Mr. Chairman and members of the committee, thank you for inviting me to testify today regarding the “tax gap,” which is the difference between the amount of taxes owed and the amount of taxes actually paid.
The net tax gap, after enforcement, is $290 billion, or 14 percent of what is owed, according to the Internal Revenue Service.1 Put another way, compliance with the federal tax system stands at 86 percent. I think to most people, that compliance rate would sound quite high. After all, we rarely get 100 percent compliance with any law. Consider automobile seatbelt laws. The national compliance rate with seatbelt laws was 81 percent in 2006, and that is despite large education campaigns on that issue.2
International evidence also suggests that the federal tax compliance rate is high. Friedrich Schneider, a professor of economics at Johannes Kepler University in Austria, completed a detailed study last year on the size of underground, or shadow, economies in 145 countries.3 He is perhaps the world’s top expert on underground economies and tax evasion. Schneider defines the shadow economy to include legal activities that are not reported to governments in order to avoid taxes and regulations. Reviewing the literature, he finds that “in almost all studies, it has been found that the tax and social security contributions are one of the main causes for the existence of the shadow economy.“4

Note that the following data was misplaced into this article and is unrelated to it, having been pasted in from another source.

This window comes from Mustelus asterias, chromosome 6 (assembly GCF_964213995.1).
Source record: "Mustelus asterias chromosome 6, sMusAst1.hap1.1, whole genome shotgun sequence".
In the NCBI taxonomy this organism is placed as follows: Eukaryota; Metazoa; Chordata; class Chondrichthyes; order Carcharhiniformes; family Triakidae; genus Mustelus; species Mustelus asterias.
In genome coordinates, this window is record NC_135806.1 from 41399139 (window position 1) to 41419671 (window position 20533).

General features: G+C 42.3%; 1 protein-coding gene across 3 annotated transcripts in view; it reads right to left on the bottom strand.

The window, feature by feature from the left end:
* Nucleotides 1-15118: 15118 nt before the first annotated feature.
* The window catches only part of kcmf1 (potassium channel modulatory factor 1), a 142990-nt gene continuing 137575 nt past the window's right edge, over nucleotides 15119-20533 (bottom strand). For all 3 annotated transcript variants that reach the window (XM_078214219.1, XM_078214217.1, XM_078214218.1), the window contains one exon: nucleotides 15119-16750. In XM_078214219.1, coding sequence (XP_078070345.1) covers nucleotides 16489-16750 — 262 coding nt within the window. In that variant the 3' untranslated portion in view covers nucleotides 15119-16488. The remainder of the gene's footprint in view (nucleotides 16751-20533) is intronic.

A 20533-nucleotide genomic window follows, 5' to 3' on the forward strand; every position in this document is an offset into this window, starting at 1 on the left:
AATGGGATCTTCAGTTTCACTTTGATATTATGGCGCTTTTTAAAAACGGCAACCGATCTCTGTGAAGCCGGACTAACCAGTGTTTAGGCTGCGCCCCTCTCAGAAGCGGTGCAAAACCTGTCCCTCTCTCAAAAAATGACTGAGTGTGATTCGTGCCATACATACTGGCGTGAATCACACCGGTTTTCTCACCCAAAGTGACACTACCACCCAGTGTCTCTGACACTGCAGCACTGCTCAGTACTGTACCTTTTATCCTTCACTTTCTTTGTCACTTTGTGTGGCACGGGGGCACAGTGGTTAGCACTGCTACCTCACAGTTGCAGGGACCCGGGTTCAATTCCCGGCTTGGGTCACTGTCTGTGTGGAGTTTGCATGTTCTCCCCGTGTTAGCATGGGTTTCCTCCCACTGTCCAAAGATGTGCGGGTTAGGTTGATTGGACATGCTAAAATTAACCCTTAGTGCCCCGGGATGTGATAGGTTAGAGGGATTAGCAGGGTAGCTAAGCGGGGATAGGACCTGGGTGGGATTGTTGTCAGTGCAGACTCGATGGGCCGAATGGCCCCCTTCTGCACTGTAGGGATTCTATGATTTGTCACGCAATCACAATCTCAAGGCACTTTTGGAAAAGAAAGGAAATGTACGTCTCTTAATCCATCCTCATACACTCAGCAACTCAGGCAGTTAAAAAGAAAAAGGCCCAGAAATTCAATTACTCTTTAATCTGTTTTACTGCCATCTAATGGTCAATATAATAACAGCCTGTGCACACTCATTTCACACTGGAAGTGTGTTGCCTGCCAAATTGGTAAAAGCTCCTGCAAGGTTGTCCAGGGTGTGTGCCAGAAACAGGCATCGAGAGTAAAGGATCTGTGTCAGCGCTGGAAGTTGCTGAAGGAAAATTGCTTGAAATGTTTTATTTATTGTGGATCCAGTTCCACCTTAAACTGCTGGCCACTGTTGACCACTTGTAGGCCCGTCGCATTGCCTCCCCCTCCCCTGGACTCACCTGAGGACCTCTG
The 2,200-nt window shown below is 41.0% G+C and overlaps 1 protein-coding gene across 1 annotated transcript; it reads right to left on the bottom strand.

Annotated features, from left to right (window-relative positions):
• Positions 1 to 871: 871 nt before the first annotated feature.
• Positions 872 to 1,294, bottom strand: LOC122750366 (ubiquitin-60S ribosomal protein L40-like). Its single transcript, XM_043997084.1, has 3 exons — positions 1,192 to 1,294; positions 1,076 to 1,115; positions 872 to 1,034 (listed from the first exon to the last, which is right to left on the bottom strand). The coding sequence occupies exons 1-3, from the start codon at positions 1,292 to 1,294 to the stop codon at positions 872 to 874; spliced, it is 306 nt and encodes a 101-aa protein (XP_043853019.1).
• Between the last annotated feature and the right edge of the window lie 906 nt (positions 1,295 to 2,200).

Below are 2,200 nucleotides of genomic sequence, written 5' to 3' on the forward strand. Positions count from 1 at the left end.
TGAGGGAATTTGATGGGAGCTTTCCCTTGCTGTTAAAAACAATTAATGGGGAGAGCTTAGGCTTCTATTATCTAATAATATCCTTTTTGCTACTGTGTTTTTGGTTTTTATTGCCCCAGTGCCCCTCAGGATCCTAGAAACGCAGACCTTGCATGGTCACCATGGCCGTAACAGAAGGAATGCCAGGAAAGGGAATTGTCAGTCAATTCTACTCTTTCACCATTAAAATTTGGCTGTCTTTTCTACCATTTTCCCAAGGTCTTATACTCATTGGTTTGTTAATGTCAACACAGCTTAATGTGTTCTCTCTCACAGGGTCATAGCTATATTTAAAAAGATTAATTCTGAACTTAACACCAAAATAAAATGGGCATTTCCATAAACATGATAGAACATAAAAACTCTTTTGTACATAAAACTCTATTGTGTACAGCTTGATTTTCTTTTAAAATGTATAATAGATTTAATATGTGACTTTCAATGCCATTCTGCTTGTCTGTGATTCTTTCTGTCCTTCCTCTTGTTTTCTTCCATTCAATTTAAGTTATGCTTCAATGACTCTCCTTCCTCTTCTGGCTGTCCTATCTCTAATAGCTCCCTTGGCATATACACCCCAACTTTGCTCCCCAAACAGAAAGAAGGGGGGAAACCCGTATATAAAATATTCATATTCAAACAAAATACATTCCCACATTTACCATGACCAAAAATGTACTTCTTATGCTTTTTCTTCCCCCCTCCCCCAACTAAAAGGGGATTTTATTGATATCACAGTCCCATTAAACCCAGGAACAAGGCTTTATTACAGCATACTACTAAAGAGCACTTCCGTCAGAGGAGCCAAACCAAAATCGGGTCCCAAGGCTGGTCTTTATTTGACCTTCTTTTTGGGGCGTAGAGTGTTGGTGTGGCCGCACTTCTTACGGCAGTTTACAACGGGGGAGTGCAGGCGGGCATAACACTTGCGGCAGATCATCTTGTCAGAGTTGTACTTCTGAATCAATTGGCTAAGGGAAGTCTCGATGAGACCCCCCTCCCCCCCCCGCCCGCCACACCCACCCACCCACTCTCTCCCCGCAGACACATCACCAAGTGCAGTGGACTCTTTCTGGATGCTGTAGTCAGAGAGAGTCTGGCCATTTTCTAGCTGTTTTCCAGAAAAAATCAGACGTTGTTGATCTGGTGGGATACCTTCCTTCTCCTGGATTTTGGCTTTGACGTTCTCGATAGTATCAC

Schneider finds that the shadow economies of developing countries are much larger than those of the advanced nations of the Organization for Economic Cooperation and Development. Looking at 21 OECD nations in 2002, he found that the average size of shadow economies was 16 percent of gross domestic product. The United States had the smallest shadow economy at just 8 percent of GDP, according to Schneider’s analysis.
In a study for the International Monetary Fund in 2000, Schneider similarly found that the United States had a smaller shadow economy than nearly all other countries.5 In sum, Americans seem to be highly law‐abiding when it comes to government taxes and regulations.
Another factor to consider is that the size of the federal tax gap does not seem to have increased over the years. The Government Accountability Office noted recently that “the rate at which taxpayers voluntarily comply with our tax laws has changed little over the past three decades.“6 Thus, to the extent that the tax gap is a problem, it is not getting any bigger.
For these reasons, the intense focus in Congress on the tax gap in recent months is perplexing. Americans should pay the amount of taxes that they owe, but the tax gap is far down on a long list of problems with the federal tax system. Congress should focus on the following items as more pressing problems needing attention:7
- America’s high‐rate and uncompetitive corporate income tax, which is a growing concern in our increasingly globalized economy.